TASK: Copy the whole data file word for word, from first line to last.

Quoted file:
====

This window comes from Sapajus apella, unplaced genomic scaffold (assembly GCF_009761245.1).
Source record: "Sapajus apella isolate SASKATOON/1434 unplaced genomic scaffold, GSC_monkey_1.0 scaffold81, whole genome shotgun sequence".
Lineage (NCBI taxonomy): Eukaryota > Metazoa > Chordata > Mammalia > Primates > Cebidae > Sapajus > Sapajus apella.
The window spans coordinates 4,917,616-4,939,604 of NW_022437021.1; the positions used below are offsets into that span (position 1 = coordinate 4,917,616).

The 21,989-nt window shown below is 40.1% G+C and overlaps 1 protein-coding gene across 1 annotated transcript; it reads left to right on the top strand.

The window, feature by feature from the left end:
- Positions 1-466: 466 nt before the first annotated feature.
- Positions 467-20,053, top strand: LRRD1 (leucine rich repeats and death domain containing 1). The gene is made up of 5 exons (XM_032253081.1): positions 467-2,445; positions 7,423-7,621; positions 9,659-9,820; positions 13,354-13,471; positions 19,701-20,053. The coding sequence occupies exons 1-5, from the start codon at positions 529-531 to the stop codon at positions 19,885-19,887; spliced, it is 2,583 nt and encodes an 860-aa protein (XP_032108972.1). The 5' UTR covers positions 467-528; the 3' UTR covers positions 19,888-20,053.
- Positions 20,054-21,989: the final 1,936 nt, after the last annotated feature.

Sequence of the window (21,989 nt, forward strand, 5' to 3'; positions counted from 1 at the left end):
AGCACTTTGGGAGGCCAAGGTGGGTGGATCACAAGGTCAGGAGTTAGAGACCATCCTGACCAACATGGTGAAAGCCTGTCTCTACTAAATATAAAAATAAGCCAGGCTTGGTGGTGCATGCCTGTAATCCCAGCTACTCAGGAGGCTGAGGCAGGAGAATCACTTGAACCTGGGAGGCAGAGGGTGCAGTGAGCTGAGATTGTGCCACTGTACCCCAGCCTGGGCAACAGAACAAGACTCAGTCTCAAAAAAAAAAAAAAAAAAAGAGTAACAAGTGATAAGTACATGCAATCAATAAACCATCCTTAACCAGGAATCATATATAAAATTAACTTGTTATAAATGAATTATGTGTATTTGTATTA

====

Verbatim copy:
This window comes from Sapajus apella, unplaced genomic scaffold (assembly GCF_009761245.1).
Source record: "Sapajus apella isolate SASKATOON/1434 unplaced genomic scaffold, GSC_monkey_1.0 scaffold81, whole genome shotgun sequence".
Lineage (NCBI taxonomy): Eukaryota > Metazoa > Chordata > Mammalia > Primates > Cebidae > Sapajus > Sapajus apella.
The window spans coordinates 4,917,616-4,939,604 of NW_022437021.1; the positions used below are offsets into that span (position 1 = coordinate 4,917,616).

The 21,989-nt window shown below is 40.1% G+C and overlaps 1 protein-coding gene across 1 annotated transcript; it reads left to right on the top strand.

The window, feature by feature from the left end:
- Positions 1-466: 466 nt before the first annotated feature.
- Positions 467-20,053, top strand: LRRD1 (leucine rich repeats and death domain containing 1). The gene is made up of 5 exons (XM_032253081.1): positions 467-2,445; positions 7,423-7,621; positions 9,659-9,820; positions 13,354-13,471; positions 19,701-20,053. The coding sequence occupies exons 1-5, from the start codon at positions 529-531 to the stop codon at positions 19,885-19,887; spliced, it is 2,583 nt and encodes an 860-aa protein (XP_032108972.1). The 5' UTR covers positions 467-528; the 3' UTR covers positions 19,888-20,053.
- Positions 20,054-21,989: the final 1,936 nt, after the last annotated feature.

Sequence of the window (21,989 nt, forward strand, 5' to 3'; positions counted from 1 at the left end):
AGCACTTTGGGAGGCCAAGGTGGGTGGATCACAAGGTCAGGAGTTAGAGACCATCCTGACCAACATGGTGAAAGCCTGTCTCTACTAAATATAAAAATAAGCCAGGCTTGGTGGTGCATGCCTGTAATCCCAGCTACTCAGGAGGCTGAGGCAGGAGAATCACTTGAACCTGGGAGGCAGAGGGTGCAGTGAGCTGAGATTGTGCCACTGTACCCCAGCCTGGGCAACAGAACAAGACTCAGTCTCAAAAAAAAAAAAAAAAAAAGAGTAACAAGTGATAAGTACATGCAATCAATAAACCATCCTTAACCAGGAATCATATATAAAATTAACTTGTTATAAATGAATTATGTGTATTTGTATTA